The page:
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California's drought and recovery defying climate odds

Multiyear droughts are rare, and two-year recoveries are even rarer, scientists say.

By
Brooks Hays
During California's four-year drought between 2011 and 2015, lakes shrunk to historic lows. Photo by California Department of Water Resources/Florence Low
During California's four-year drought between 2011 and 2015, lakes shrunk to historic lows. Photo by California Department of Water Resources/Florence Low

April 11 (UPI) -- New research suggests California's weather is defying the odds.

Meteorologists expected precipitation debts accrued during California's historic drought to last decades, but a new analysis suggests the debts could be erased this year.

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Between October 2011 and September 2015, California experienced its driest four-year spell since scientists began tracking precipitation totals in 1895. Multiyear droughts are rare, two-year recoveries are even rarer. The effects were supposed to be long-lasting.

"The odds of the state completely recovering from its extreme dryness within two years are estimated at less than 1 percent," Eugene R. Wahl, a paleoclimatologist at the NOAA's National Centers for Environmental Information, said in a news release. "But, that may be what's happening right now if very wet conditions continue into spring."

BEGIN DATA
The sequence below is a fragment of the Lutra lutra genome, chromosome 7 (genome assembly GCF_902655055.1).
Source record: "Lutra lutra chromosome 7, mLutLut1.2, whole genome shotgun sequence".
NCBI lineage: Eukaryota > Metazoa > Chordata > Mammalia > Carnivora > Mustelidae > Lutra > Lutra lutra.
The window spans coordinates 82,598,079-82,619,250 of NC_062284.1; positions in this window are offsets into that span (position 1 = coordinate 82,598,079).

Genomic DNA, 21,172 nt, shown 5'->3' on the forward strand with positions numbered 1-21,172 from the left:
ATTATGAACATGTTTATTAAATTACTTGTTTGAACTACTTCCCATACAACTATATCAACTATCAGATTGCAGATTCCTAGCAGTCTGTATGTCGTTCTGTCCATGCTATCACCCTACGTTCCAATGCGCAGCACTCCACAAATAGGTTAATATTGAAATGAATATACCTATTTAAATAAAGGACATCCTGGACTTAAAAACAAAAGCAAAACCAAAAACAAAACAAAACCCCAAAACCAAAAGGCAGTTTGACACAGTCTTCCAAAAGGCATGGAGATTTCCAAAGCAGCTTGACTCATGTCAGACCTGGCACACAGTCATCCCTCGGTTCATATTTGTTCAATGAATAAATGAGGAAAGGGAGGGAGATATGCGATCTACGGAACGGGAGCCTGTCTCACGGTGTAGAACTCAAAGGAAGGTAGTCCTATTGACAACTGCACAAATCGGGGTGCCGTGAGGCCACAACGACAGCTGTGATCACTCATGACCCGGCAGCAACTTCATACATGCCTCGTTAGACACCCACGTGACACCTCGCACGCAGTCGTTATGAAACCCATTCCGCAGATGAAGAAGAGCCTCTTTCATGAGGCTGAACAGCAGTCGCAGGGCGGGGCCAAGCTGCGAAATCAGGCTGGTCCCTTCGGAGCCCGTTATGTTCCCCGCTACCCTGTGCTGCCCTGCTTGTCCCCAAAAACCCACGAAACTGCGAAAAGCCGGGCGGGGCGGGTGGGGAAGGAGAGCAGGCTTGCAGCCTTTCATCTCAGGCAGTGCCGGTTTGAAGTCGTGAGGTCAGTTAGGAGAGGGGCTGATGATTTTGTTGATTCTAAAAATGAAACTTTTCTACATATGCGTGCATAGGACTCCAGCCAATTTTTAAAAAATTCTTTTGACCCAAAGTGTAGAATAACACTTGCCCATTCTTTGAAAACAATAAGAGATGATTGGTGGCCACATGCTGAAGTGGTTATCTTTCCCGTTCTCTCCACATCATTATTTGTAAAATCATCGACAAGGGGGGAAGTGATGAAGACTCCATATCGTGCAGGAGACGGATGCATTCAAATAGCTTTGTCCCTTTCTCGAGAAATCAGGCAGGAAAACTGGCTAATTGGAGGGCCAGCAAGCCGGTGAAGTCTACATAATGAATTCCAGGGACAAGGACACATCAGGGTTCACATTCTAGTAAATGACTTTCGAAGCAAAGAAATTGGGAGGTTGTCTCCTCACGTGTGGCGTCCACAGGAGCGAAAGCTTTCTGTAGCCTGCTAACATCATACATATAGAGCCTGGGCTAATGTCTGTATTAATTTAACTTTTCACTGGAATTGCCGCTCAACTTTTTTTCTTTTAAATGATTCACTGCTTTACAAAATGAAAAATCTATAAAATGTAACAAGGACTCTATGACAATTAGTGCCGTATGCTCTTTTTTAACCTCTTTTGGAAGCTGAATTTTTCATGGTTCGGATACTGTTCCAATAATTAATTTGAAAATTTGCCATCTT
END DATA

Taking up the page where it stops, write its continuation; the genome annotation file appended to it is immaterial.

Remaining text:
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Extreme El NiƱo conditions have buoyed rainfall totals during the last two years. As a result, the state's drought recovery has been faster than 80 percent of the bounce backs from similar dry spells.

Though official precipitation records only date back to 1895, researchers can use paleoclimatic data from soil cores, rock samples and other geochemical signatures to track historic precipitation totals and droughts.

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Research suggests the drought between 2011 and 2015 was especially historic for two of California's climate regions, the San Joaquin Drainage and the South Coast Drainage. Scientists estimate the two climate divisions hadn't experienced a comparable four-year dry spell since at least 1571.

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Models estimated the chance of the two regions recovering from such a spell in less than two years was effectively 0 percent.

The finings, detailed in the Journal of Climate, may force climate scientists to recalibrate prediction models as climate change increases the likelihood of both megadroughts and extreme precipitation.

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